Hospital and health system leaders are quickly recognizing the shortage in business training that they face in their physician ranks, especially at the leadership level. But there's a difference between recognizing a deficiency and determining what, if anything, to do about it.
Do you promote someone into a clinical leadership position -- such as a chief medical officer -- without that training, with the idea that the physician will go on to get an MBA while on the job?
Physicians are highly motivated and smart, but often, doing their job and asking them to get another advanced degree is understandably too much. Are there other, less intensive ways for these physicians to get the business and leadership training they need? Or do you simply refuse to put anyone in that position who doesn't have the business degree or training already?
Both approaches are risky. There simply is a ton of competition for physicians who already have leadership training and experience, putting all but the most financially well off institutions at a disadvantage in attracting candidates from such a small pool. If you put someone in who doesn't have the training, who's to say how successful they will be at convincing their fellow doctors to follow evidence-based medicine guidelines, or to work in teams, for example?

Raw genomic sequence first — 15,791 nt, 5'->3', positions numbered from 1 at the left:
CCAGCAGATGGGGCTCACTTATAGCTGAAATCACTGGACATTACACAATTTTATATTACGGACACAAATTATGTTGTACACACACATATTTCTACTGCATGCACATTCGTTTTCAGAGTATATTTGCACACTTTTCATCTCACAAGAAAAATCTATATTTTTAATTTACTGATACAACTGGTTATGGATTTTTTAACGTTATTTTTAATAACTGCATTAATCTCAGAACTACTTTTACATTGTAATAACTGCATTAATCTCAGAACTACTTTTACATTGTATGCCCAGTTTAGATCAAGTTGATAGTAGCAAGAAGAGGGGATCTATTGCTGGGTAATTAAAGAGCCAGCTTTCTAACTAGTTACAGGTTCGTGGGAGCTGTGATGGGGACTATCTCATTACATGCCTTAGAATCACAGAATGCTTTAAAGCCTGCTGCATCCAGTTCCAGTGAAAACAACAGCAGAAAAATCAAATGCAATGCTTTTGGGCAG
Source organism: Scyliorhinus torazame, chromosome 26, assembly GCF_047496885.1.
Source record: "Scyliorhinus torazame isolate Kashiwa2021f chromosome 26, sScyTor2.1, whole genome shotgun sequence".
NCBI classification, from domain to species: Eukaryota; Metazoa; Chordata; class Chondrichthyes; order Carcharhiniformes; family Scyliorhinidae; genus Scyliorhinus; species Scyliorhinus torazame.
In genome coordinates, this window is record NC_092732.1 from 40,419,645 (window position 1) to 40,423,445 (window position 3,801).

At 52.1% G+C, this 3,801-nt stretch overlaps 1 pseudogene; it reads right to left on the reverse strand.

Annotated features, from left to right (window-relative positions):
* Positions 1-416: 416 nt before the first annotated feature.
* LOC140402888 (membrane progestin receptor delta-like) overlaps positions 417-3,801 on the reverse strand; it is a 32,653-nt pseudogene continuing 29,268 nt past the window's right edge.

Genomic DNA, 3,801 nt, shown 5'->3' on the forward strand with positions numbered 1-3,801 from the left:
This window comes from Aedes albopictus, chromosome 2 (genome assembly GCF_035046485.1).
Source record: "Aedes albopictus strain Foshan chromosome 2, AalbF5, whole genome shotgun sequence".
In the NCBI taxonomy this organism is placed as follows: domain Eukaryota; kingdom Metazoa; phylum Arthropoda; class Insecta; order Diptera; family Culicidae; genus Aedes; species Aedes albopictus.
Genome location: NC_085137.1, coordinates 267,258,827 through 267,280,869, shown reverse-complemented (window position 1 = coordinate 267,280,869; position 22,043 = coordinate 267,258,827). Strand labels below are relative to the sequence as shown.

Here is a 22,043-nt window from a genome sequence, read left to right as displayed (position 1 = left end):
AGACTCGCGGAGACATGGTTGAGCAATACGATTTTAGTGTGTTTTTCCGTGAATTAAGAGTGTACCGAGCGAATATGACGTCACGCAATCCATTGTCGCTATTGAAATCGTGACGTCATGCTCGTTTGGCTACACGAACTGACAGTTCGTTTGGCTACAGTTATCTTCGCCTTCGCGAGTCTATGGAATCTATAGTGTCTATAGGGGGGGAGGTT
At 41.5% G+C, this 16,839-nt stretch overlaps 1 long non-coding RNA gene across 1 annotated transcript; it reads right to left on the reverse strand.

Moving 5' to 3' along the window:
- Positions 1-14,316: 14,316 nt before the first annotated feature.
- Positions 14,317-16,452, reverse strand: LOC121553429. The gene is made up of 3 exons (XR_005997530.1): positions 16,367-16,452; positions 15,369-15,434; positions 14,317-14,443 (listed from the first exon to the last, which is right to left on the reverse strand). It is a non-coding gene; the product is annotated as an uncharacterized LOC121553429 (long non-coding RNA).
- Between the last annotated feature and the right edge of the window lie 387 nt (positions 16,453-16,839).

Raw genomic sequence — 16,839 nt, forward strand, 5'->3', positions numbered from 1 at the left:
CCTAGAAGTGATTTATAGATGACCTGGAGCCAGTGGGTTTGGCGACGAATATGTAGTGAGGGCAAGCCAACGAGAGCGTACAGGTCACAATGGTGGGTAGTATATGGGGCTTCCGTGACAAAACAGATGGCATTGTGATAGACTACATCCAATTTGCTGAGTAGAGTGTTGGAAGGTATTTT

Jeff Collins, MD, is one of the latter group. He had no business or leadership training before being promoted to a position that he says really should require it. Collins is CMO of the eastern Washington region at Providence Health & Services, a 28-hospital system based in Spokane.
"In 2006, the previous vice president for medical affairs retired and I was recruited by the medical staff," he says. "On Friday I was an internist and Monday I was the CMO."
Providence had developed a leadership academy program internally that helped doctors in positions like Collins' to get a little training in management. At the same time, Collins was encouraged by a colleague to apply to a program developed by GE and the Health Management Academy that provides training and mentoring to high potential, health system-level physician leaders to prepare them for assuming top leadership positions within their health systems. The program features some of the Six Sigma principles that made the GE management style synonymous with business efficiency and leadership development. Collins was among the first group of physicians to go through the program.